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SYFY WIRE Greenland

Greenland is a good disaster movie, but as the stars agree, not exactly a 'fun' one

By James Grebey

A husband must get his estranged wife and son to safety before a disaster strikes that will destroy the whole world. It sounds a lot like the plot to 2012, or any other number of spectacular, global-scale disaster movies. Greenland, which comes out on VOD on Dec. 18, follows a similar formula. The difference is, unlike 2012, The Day After Tomorrow, or Armageddon, Greenland isn't exactly fun to watch — but that's kind of the point. Greenland is a much more serious sort of disaster movie than something like Geostorm, even though Gerard Butler played the lead in both films.

"What?" Butler asks with a laugh in mock-disagreement when SYFY WIRE makes the comparison between the two films during a Zoom interview. "Geostorm is one of the classiest ever made."

Jokes aside, Butler agrees that Greenland is a different sort of disaster movie than the popcorn fare viewers might be used to. The Scottish actor stars as John Garrity, a fairly normal man living near Atlanta, Georgia. He and his wife Alison (Gotham's Morena Baccarin) are temporarily separated, but they're making an attempt to make things work at a big neighborhood party where they'll watch fragments of a massive passing comet safely enter the Earth's atmosphere. Except the astronomers made a mistake, and there's a chunk of the comet set to destroy all life when it hits in just a few days' time — and smaller pieces are raining down in the meantime. John, however, gets a notification that he and his family, including his young son Nathan, have been invited to a top-secret bunker in Greenland where they'll be able to survive. The three of them just need to get there as society falls apart in the face of an apocalypse.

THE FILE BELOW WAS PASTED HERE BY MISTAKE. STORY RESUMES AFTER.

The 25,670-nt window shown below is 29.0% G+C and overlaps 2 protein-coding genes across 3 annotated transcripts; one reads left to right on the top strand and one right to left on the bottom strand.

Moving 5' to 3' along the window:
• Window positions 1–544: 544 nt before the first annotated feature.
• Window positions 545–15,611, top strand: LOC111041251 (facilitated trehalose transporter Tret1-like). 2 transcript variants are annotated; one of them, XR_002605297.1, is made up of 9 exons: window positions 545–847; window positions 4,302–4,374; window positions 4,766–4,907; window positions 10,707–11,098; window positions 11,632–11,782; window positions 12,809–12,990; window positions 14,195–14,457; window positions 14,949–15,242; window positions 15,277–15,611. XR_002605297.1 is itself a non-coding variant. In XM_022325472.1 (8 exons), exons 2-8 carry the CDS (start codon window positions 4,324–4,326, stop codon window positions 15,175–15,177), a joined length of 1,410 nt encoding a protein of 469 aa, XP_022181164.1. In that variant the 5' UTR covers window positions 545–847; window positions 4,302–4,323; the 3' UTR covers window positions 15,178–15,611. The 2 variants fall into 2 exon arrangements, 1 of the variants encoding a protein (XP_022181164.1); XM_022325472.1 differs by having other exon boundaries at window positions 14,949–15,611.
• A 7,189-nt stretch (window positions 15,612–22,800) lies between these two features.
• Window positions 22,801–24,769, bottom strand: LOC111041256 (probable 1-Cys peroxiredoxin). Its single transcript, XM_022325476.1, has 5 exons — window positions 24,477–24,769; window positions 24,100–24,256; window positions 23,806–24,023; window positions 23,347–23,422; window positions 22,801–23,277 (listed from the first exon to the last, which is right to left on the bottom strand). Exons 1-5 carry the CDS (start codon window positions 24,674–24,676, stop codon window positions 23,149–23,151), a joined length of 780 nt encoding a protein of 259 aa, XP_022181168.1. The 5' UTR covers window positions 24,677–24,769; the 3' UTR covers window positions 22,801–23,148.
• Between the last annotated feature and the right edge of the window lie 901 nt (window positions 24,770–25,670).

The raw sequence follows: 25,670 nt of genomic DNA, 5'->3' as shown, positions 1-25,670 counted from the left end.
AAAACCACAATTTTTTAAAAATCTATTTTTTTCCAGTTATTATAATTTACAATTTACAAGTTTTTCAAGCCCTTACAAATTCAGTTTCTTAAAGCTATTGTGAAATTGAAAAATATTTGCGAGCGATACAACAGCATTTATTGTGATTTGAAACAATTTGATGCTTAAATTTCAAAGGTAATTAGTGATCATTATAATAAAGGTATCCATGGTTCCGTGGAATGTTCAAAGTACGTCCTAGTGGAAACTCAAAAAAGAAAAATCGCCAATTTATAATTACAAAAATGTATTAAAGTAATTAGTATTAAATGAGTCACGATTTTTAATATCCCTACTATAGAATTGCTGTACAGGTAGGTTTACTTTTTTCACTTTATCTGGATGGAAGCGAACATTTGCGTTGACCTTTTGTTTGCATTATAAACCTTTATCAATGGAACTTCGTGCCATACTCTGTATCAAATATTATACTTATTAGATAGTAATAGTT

There's destruction in Greenland, but it's the Garritys' journey, rather than voyeuristic cutaways to famous landmarks getting obliterated by space rocks, that make up the vast majority of the movie.

"I think that's why we were attracted to this role," Butler says. "Firstly because of the script and the fact that it does go much deeper and more intimate — it was about character and seeing this journey through the lens of the family. So, from that perspective, you knew it could be incredibly powerful, compelling, and intense. Not always 'fun,' but much memorable and unforgettable."

"When I first read the script, I loved the idea that it was never about the event itself," director Ric Roman Waugh, who also directed Butler in last year's Angel Has Fallen, tells SYFY WIRE. "It feels very much similar to me like A Quiet Place or Children of Men. Both have their own sort of big high-concept engines, but they're always told from the inside out, from a personal point of view. And I love that. I think that our eyes have all sort of glazed over a little bit with [movies that are] all spectacle and no heart and no soul."

When the meteors do strike in Greenland, it's exciting, but the explosions and destruction are almost a relief compared to watching the Garritys' struggle. Disaster movies tend to have pretty thin characters as a rule, but even if John and Alison can't escape every cliche, their characters have enough depth that it's hard not to feel for them or relate to their struggle. "We spent a lot of time building our backstory and talking about these characters," Baccarin says. "A lot of the things are not in the film, but you feel it in the relationship."

"He gets to play a mortal man," Waugh says of Butler. "He gets to play a guy who's not 10-foot tall and bulletproof. He's not a secret agent, he's not an ex-Navy SEAL. He's just a normal guy, he's like every one of us."

Moviegoers who watch disaster flicks while rooting for gnarly kills and a high body count might be shocked at the more intimate, gripping nature of the trauma in Greenland. One especially upsetting scene that Baccarin describes as "one of the worst things a parent can imagine," and "pretty awful to shoot," might unsettle even jaded viewers.

"Whenever I hear Morena speak about that part, my hands get tighter," Butler says of that particular moment.


Yet, despite the intense nature of Greenland, both the stars and the director say it's ultimately a hopeful movie. "By the end of this movie you are just shaken out — 'What have I just been hit by?' — and yet full of hope and love," Butler says.

"When we made Greenland, there was no such thing as a pandemic or COVID," Waugh says. "As much as it's a big action-thriller with big spectacle and there's a lot of parallels with what's going on with the heinous things of today, it also reminded us how much love and care and hope in humanity we have for one another."

Greenland will be available on VOD on Dec. 18.